Bagging a banner winner
Sonam Swarup, 604.809.5477; email@example.com
Marianne Meadahl, PAMR, 778.782.3210; firstname.lastname@example.org
It has been a banner year, quite literally, for one group of Simon Fraser University students.
Members of Students In Free Enterprise (SIFE) at SFU Surrey have taken their small idea - turning a pile of leftover street banners into colorful, useable bags - and grown it into an award-winning sustainability teaching tool for local high schools.
Since the idea first took root the students have worked with 700 high school students in more than 20 schools in Vancouver, Vernon and Ottawa, helping them to create more than 1,000 bags from nearly 500 banners worth over $30,000.
The bottom line, says project coordinator Sonam Swarup, is that 1,100 pounds of nylon was kept out of landfills, saving over 27,000 pounds of CO2 emissions.
Students have also become involved with a number of banner companies and say there’s no shortage of supply. Each banner typically becomes two bags.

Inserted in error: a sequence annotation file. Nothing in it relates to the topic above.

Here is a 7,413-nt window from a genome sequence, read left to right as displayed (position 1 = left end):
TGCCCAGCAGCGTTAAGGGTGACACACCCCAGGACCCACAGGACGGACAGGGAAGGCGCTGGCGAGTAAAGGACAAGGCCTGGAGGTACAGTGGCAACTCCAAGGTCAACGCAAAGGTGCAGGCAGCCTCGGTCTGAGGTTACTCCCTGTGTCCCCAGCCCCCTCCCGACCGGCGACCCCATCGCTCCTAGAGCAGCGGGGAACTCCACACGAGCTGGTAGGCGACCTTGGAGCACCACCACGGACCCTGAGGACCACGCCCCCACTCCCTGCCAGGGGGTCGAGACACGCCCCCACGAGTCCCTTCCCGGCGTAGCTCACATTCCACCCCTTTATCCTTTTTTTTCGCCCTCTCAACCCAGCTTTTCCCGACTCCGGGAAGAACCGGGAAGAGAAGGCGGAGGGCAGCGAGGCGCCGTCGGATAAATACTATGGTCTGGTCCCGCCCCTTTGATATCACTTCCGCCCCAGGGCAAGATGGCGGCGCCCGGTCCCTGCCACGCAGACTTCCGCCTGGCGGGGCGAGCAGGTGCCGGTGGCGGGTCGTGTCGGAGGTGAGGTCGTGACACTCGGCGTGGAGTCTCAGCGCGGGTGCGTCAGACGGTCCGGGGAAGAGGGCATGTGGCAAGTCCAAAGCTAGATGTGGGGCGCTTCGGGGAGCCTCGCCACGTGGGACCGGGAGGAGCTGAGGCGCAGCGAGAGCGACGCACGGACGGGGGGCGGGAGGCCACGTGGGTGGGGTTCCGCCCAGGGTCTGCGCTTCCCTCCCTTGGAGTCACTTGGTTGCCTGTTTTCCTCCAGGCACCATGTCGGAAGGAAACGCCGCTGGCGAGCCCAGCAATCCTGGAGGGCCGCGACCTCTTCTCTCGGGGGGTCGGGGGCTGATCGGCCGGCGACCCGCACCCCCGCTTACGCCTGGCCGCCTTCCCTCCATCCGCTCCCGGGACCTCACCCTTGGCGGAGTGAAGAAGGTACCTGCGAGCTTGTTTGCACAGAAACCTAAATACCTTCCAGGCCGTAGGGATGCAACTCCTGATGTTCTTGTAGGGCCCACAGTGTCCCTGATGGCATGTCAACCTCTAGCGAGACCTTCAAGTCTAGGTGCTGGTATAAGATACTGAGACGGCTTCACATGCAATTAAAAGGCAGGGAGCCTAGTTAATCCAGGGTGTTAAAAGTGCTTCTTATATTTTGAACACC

The students recently visited Byrne Secondary School in Burnaby, where they cut patterns and used the school’s home economics sewing machines to stitch the bags.
Bright and colourful, the bags are typically kept by students who use them to replace plastic bags in their own lives, says Swarup. Some are sold as fundraisers. Last year Kitsilano high school students gave more than 30 bags to the city’s Battered Women’s Shelter so the women would have bright, spacious bags for their belongings.
Swarup and fellow SIFEr Manisha Narula took top honors for their presentation of the Banner Bags project at the Scotiabank & SIFE Go Green Challenge, at the Advancing Canadian Entrepreneurship (ACE) competition in Calgary. The win means they’ll move on to the national finals in Toronto May 9, when they’ll square off against 60 other university teams.
The students will spend the next few weeks preparing for the competition, but say they will continue to accommodate schools as necessary. They’ve also produced a teaching kit for teachers and are hopeful that those who have been involved in the project will carry it on and spread word.